The Three Musketeers has never been out of print and has been translated into most languages of the world. In addition there have been numerous plays, films, television series, cartoon adventures and even a musical based on the novel. In particular the cinema has been most prodigious, using the titular characters in a variety of ways. Amongst the many features, the most notable include the vivid silent version with Douglas Fairbanks in 1921 and the first English speaking movie with Walter Abel as d’Artangnan in 1935.

In 1973 Richard Lester directed the two features The Three Musketeers and The Four Musketeers with Michael Yorke as d’Artangnan, Charlton Heston as Richelieu and Raquel Welch as Milady. This project, which emphasised the comic aspects of the story, was first mooted in the 1960s as a project for The Beatles. More recently the swashbuckling quartet have appeared in a BBC TV series which outgrew the confines of the original novel and took on the ambience of a western movie with the Musketeers behaving like a group of vigilantes riding to the rescue, guns blazing.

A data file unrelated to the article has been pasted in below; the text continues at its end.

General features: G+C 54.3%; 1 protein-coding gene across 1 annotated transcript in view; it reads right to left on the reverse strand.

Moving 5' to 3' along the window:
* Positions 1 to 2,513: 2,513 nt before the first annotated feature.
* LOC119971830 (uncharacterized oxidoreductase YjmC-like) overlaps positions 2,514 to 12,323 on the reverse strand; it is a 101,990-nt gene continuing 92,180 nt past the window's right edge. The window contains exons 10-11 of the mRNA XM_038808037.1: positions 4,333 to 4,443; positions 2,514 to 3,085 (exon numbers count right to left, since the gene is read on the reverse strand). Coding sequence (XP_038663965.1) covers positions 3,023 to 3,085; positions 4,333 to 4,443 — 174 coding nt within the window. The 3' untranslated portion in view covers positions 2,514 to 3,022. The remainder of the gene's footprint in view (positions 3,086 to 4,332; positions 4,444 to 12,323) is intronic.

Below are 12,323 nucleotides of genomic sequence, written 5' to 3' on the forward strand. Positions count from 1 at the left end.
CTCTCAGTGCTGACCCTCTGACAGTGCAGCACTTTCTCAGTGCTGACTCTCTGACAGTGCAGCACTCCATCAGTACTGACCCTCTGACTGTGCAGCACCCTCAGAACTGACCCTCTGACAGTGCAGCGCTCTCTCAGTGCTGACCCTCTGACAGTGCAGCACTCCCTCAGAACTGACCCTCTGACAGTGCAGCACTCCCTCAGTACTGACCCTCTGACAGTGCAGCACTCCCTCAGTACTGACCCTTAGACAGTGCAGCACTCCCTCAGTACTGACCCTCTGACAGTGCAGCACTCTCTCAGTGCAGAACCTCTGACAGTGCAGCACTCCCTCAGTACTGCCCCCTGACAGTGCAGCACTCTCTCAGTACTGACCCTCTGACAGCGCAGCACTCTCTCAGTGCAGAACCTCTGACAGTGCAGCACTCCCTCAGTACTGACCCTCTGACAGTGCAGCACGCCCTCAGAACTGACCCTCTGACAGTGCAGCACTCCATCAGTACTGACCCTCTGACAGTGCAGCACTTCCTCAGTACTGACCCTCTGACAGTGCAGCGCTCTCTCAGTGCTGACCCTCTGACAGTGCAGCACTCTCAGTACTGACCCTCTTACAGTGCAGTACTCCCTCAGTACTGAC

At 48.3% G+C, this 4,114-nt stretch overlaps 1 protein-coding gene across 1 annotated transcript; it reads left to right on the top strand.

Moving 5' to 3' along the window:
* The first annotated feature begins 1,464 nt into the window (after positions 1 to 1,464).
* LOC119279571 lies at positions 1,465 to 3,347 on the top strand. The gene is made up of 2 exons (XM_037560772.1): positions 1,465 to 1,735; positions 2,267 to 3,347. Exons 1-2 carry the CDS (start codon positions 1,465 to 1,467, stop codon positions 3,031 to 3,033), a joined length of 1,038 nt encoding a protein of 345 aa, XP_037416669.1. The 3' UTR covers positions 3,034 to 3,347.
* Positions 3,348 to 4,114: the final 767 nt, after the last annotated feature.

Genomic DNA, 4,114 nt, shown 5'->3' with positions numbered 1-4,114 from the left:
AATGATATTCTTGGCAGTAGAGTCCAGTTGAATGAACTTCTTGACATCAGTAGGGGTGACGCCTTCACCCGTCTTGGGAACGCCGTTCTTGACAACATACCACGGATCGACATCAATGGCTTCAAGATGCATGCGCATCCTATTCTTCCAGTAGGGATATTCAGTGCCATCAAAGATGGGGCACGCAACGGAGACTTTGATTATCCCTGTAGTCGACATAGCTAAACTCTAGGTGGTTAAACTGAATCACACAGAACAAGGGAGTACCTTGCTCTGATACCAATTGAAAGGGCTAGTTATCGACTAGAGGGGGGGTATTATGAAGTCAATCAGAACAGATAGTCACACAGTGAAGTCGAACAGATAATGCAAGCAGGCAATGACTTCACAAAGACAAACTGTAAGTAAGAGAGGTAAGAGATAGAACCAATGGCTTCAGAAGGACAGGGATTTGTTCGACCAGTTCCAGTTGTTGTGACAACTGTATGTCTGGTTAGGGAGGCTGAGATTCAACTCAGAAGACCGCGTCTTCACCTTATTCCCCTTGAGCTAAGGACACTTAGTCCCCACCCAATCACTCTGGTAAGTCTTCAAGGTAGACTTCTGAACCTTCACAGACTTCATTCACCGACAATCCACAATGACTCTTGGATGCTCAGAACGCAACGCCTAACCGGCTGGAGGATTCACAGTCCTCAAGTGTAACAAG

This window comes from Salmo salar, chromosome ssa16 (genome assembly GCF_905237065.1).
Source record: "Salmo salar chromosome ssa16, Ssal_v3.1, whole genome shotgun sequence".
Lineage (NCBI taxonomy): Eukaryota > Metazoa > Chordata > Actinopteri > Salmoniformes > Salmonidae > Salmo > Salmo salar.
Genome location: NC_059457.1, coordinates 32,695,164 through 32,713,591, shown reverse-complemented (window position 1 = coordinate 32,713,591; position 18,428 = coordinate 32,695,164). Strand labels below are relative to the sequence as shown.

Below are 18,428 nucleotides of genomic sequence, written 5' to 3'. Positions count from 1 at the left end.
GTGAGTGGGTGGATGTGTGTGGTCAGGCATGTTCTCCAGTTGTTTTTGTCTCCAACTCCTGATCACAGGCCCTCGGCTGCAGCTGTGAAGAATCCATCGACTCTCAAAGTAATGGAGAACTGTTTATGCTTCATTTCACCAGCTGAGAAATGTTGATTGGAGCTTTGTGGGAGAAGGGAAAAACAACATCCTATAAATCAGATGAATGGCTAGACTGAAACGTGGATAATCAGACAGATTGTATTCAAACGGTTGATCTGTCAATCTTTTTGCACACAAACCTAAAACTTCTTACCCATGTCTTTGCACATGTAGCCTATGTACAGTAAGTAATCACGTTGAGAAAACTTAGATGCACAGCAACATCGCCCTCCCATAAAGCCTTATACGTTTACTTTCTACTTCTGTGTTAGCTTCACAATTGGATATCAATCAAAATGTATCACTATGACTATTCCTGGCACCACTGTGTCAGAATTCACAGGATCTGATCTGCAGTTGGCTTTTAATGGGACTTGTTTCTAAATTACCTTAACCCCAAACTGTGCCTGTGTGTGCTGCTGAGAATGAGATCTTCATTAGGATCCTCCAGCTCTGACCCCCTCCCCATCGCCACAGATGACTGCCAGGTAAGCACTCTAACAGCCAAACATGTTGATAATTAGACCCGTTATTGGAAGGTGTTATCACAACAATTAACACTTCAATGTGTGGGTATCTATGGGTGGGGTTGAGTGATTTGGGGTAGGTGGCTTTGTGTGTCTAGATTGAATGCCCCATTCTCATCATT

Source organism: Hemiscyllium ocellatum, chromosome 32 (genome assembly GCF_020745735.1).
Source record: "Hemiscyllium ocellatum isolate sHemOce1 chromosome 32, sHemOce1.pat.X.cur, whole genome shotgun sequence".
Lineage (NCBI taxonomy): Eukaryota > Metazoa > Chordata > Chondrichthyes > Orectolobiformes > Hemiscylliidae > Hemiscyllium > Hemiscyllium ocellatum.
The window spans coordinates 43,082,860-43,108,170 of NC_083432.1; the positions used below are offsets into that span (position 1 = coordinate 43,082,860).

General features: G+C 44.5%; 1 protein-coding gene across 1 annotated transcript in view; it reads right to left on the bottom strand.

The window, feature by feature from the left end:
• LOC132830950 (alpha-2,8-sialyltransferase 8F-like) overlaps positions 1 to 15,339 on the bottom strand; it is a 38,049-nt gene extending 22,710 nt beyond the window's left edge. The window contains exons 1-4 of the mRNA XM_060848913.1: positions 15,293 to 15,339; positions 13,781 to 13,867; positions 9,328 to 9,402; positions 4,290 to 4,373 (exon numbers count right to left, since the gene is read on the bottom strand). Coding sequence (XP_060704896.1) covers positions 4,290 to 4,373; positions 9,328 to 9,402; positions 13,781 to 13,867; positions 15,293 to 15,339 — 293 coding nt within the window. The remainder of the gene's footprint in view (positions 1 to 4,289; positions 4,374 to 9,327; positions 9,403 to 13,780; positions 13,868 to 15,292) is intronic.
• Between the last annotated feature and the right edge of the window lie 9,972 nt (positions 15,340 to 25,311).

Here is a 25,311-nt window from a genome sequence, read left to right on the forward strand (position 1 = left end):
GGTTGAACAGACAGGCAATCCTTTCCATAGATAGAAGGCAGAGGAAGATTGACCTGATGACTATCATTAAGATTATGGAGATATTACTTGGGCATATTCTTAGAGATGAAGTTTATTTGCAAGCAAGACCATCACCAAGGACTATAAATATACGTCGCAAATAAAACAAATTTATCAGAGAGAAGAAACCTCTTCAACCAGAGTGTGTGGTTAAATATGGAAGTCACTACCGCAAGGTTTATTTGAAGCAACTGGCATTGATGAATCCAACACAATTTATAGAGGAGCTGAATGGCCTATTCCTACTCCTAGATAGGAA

After the immediate success of the novel, Dumas continued the d’Artangnan saga in two further volumes Twenty Years After (1845) and The Vicomte of Bragelonne: Ten Years Later (1847). The latter title, a sprawling volume of 268 chapters, is usually subdivided into three, four or even five individual books. In the three-volume English editions the sections are entitled The Vicomte de Bragelonne, Louise de la Vallière and The Man in the Iron Mask.

Other notable novels from the pen of Alexandre Dumas, all full of high adventure and thrilling action, include The Corsican Brothers (1844) and The Count of Monte Cristo (1844-45). Dumas' last novel, The Knight of Sainte-Hermine, unfinished at his death, was completed by a scholar in France in 2005, becoming a bestseller. It was published in English in 2008 as The Last Cavalier. The novel is a swashbuckling tale set during the rise of the Napoleonic Empire. A key scene features the Battle of Trafalgar and the death of British admiral Horatio Nelson.

The extravagant nature of Dumas’ stories was reflected in the nature of the man himself. Though married, in the tradition of Frenchmen of higher social class, Dumas had numerous extra-marital affairs - allegedly as many as forty – and he was known to have had at least four illegitimate children. 

One illicit romance was with Adah Isaacs Menken, an American actress then less than half his age and at the height of her career. The English playwright Watts Phillips, who knew Dumas in his later life, described him as ‘the most generous, large-hearted being in the world. He also was the most delightfully amusing and egotistical creature on the face of the earth. His tongue was like a windmill – once set in motion, you never knew when he would stop, especially if the theme was himself.’

Whatever foibles Dumas had as a man, his novels remain a continuing monument to his brilliance as a storyteller – a brilliance that still continues to wield its magic today.